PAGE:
Sir Alex Ferguson believes the Premier League title race is a five-horse affair and that it could take as little as 82 points to become champions.
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Not since Manchester United completed the last of their first hat-trick of championships a decade ago has any team finished top with so few points. On that occasion, 80 proved enough to see off Arsenal by a 10-point margin.
In more recent years, 90 points has been the aim, United and Arsenal reaching that figure once each in the past decade, and Chelsea breaking through the barrier twice under Jose Mourinho.
Now, instead of the bar being raised, rungs are being whipped away from the bottom, not just by title contenders Manchester City and Tottenham, but progressive outfits such as Sunderland, Bolton and West Brom, whom United visit on Saturday. All three have collected points from clubs expected to do far better, which is why Ferguson feels sights have to be trained somewhat lower this term.
"It won't be anywhere near 90 points this year,'' said Ferguson. "It will probably be 82 or 83 to win it, which is seven or eight points lower than Chelsea or ourselves in our best years. That is not an indication of Chelsea or ourselves falling apart. It is an indication of how strong the league is.''
So strong that Ferguson feels the current top five all have a claim on the trophy, labelling it "the dream league''.
Too wise to get drawn into a reaction by an observation from former assistant Brian Kidd that the title is now United's to lose, Ferguson is broadening the challenge as wide as possible. And that means there is no dismissal of Chelsea, who finally ended their winless streak against Bolton on Wednesday, and certainly not Tottenham, who are unbeaten in 10 matches in all competitions following their defeat at the Reebok Stadium on November 6.
"I have been very impressed with Tottenham over the last few weeks,'' he said. "They seem to have risen to the challenge and now they have momentum. Even with 10 men against Newcastle the other day, they still played an attacking style. With the kind of players they have, Defoe, Lennon and Bale, there are opportunities on the counter-attack. They are not without a chance and Chelsea will get back in it as well. They will definitely be challengers for the league, so you could have a situation where five teams are involved going into the last month.''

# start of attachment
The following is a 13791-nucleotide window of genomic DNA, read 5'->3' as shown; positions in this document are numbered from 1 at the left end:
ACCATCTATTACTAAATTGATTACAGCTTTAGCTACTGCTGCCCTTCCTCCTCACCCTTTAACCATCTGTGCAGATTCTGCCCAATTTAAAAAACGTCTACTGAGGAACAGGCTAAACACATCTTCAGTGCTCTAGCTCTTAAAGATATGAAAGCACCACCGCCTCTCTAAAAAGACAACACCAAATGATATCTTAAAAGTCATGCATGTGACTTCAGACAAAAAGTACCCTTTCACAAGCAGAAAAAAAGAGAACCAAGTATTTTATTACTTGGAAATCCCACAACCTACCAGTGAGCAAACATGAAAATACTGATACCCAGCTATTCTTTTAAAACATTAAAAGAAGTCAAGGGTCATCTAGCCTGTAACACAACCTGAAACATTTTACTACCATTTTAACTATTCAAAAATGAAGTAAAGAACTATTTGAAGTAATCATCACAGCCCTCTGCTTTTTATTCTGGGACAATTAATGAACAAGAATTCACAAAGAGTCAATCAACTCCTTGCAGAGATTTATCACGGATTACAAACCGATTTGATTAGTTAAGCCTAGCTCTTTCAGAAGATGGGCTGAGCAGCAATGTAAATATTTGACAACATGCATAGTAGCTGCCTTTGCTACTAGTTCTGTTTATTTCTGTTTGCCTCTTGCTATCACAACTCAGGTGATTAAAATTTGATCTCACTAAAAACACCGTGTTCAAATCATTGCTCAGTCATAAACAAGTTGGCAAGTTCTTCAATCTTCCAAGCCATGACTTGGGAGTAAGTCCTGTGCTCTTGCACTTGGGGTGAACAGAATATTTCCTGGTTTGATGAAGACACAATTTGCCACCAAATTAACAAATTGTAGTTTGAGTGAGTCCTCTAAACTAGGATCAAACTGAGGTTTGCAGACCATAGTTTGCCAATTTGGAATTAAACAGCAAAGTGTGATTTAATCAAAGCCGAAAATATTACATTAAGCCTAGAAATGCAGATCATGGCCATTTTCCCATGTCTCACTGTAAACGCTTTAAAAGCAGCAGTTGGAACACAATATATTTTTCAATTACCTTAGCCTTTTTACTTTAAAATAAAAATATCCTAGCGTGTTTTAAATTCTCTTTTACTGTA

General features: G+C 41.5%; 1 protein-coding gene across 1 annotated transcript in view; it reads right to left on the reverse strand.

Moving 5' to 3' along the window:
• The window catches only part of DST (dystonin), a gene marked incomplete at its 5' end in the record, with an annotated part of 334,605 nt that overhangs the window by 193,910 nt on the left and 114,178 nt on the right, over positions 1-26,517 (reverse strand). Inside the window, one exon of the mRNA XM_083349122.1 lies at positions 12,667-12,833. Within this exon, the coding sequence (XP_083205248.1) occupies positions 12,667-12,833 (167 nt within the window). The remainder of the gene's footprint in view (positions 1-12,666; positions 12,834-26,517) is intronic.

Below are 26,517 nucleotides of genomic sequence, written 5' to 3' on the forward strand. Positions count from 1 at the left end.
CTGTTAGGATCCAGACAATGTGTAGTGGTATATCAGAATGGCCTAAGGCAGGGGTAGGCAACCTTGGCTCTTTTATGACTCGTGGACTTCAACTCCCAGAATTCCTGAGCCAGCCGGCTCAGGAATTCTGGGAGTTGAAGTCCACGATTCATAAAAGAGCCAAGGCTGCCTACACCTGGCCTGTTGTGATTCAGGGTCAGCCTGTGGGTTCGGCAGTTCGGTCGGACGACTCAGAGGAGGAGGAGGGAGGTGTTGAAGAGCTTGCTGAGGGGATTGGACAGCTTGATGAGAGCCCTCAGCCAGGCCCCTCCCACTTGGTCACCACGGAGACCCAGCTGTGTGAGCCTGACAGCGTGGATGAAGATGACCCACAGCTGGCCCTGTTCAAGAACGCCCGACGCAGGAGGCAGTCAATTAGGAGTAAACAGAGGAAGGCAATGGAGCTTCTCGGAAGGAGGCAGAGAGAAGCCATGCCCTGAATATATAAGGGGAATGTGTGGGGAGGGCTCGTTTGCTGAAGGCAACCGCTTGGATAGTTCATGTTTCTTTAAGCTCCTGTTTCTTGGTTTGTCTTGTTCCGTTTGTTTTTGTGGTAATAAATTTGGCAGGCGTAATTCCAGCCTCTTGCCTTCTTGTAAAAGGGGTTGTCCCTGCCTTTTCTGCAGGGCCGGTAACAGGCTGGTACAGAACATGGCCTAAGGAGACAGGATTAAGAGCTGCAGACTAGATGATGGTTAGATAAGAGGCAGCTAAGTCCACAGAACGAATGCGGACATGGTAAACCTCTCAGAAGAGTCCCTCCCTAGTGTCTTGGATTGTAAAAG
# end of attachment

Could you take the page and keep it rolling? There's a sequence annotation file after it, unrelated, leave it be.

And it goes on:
Crucially for United, they lead the way while still boasting matches in hand. What clearly needs to be addressed though is a continuing lack of success away from home. Another disappointing draw, this time at Birmingham, means United have still only won once on their travels this season, even though they registered three straight triumphs away from Old Trafford in the Champions League. It is that knowledge, in addition to his side's performance at Manchester City, that leads Ferguson to conclude his side do not have a major problem.
"We have several tough top-of-the-table away games - Liverpool, Tottenham, Chelsea, Arsenal,'' said Ferguson. "But those four games are maybe the type that will surprise people about us. It won't be a big worry for me to go to these grounds simply because the big-game situation is what we are OK at. You realise the concentration level has to be better, as it was when we went to Manchester City.''
Victory at the Hawthorns would be a positive way to start the process, and a good place for Wayne Rooney score his first goal in open play since March. It is a statistic Ferguson accepts could do with correcting, even though Rooney's all-round contribution, and his partnership with free-scoring Dimitar Berbatov, is improving by the game.
"Wayne does need a goal,'' said Ferguson. "He is not lacking confidence and his performance level has been good, we are happy with that. I am sure a goal will come his way as well. He just has to keep believing it will happen.''